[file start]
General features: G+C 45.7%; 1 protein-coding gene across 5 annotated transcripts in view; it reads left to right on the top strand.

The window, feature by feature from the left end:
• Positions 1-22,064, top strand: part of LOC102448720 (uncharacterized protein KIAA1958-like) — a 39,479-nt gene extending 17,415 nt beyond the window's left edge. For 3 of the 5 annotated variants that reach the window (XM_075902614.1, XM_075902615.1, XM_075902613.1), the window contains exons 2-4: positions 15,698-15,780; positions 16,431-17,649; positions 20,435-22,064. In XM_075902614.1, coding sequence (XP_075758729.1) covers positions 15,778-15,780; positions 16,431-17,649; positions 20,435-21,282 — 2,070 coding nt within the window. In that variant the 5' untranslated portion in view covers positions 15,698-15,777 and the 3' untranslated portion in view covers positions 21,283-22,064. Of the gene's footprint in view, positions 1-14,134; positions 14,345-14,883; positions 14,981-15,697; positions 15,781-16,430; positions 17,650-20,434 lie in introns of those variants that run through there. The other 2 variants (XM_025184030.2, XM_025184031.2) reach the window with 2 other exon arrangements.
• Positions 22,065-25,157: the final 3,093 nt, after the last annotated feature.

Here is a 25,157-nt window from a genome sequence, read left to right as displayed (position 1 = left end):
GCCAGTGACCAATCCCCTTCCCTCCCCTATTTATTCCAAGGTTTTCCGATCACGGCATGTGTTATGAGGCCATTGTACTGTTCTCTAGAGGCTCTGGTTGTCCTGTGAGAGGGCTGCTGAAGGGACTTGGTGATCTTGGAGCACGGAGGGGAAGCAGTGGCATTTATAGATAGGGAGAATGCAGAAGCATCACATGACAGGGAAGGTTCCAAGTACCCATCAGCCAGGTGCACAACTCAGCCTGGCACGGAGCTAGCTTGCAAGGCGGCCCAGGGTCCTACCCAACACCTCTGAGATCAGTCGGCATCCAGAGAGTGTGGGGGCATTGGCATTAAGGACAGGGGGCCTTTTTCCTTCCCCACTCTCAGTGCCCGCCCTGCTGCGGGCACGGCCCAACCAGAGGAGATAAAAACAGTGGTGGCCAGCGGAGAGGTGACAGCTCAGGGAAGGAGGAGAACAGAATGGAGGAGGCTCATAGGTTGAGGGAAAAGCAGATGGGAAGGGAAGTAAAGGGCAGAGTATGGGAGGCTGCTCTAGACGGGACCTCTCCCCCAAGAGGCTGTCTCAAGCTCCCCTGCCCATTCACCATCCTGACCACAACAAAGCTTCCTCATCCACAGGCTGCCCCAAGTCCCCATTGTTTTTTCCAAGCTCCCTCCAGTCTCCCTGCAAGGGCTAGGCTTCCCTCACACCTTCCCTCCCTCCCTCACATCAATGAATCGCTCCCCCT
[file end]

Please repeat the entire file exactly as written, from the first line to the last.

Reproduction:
General features: G+C 45.7%; 1 protein-coding gene across 5 annotated transcripts in view; it reads left to right on the top strand.

The window, feature by feature from the left end:
• Positions 1-22,064, top strand: part of LOC102448720 (uncharacterized protein KIAA1958-like) — a 39,479-nt gene extending 17,415 nt beyond the window's left edge. For 3 of the 5 annotated variants that reach the window (XM_075902614.1, XM_075902615.1, XM_075902613.1), the window contains exons 2-4: positions 15,698-15,780; positions 16,431-17,649; positions 20,435-22,064. In XM_075902614.1, coding sequence (XP_075758729.1) covers positions 15,778-15,780; positions 16,431-17,649; positions 20,435-21,282 — 2,070 coding nt within the window. In that variant the 5' untranslated portion in view covers positions 15,698-15,777 and the 3' untranslated portion in view covers positions 21,283-22,064. Of the gene's footprint in view, positions 1-14,134; positions 14,345-14,883; positions 14,981-15,697; positions 15,781-16,430; positions 17,650-20,434 lie in introns of those variants that run through there. The other 2 variants (XM_025184030.2, XM_025184031.2) reach the window with 2 other exon arrangements.
• Positions 22,065-25,157: the final 3,093 nt, after the last annotated feature.

Here is a 25,157-nt window from a genome sequence, read left to right as displayed (position 1 = left end):
GCCAGTGACCAATCCCCTTCCCTCCCCTATTTATTCCAAGGTTTTCCGATCACGGCATGTGTTATGAGGCCATTGTACTGTTCTCTAGAGGCTCTGGTTGTCCTGTGAGAGGGCTGCTGAAGGGACTTGGTGATCTTGGAGCACGGAGGGGAAGCAGTGGCATTTATAGATAGGGAGAATGCAGAAGCATCACATGACAGGGAAGGTTCCAAGTACCCATCAGCCAGGTGCACAACTCAGCCTGGCACGGAGCTAGCTTGCAAGGCGGCCCAGGGTCCTACCCAACACCTCTGAGATCAGTCGGCATCCAGAGAGTGTGGGGGCATTGGCATTAAGGACAGGGGGCCTTTTTCCTTCCCCACTCTCAGTGCCCGCCCTGCTGCGGGCACGGCCCAACCAGAGGAGATAAAAACAGTGGTGGCCAGCGGAGAGGTGACAGCTCAGGGAAGGAGGAGAACAGAATGGAGGAGGCTCATAGGTTGAGGGAAAAGCAGATGGGAAGGGAAGTAAAGGGCAGAGTATGGGAGGCTGCTCTAGACGGGACCTCTCCCCCAAGAGGCTGTCTCAAGCTCCCCTGCCCATTCACCATCCTGACCACAACAAAGCTTCCTCATCCACAGGCTGCCCCAAGTCCCCATTGTTTTTTCCAAGCTCCCTCCAGTCTCCCTGCAAGGGCTAGGCTTCCCTCACACCTTCCCTCCCTCCCTCACATCAATGAATCGCTCCCCCT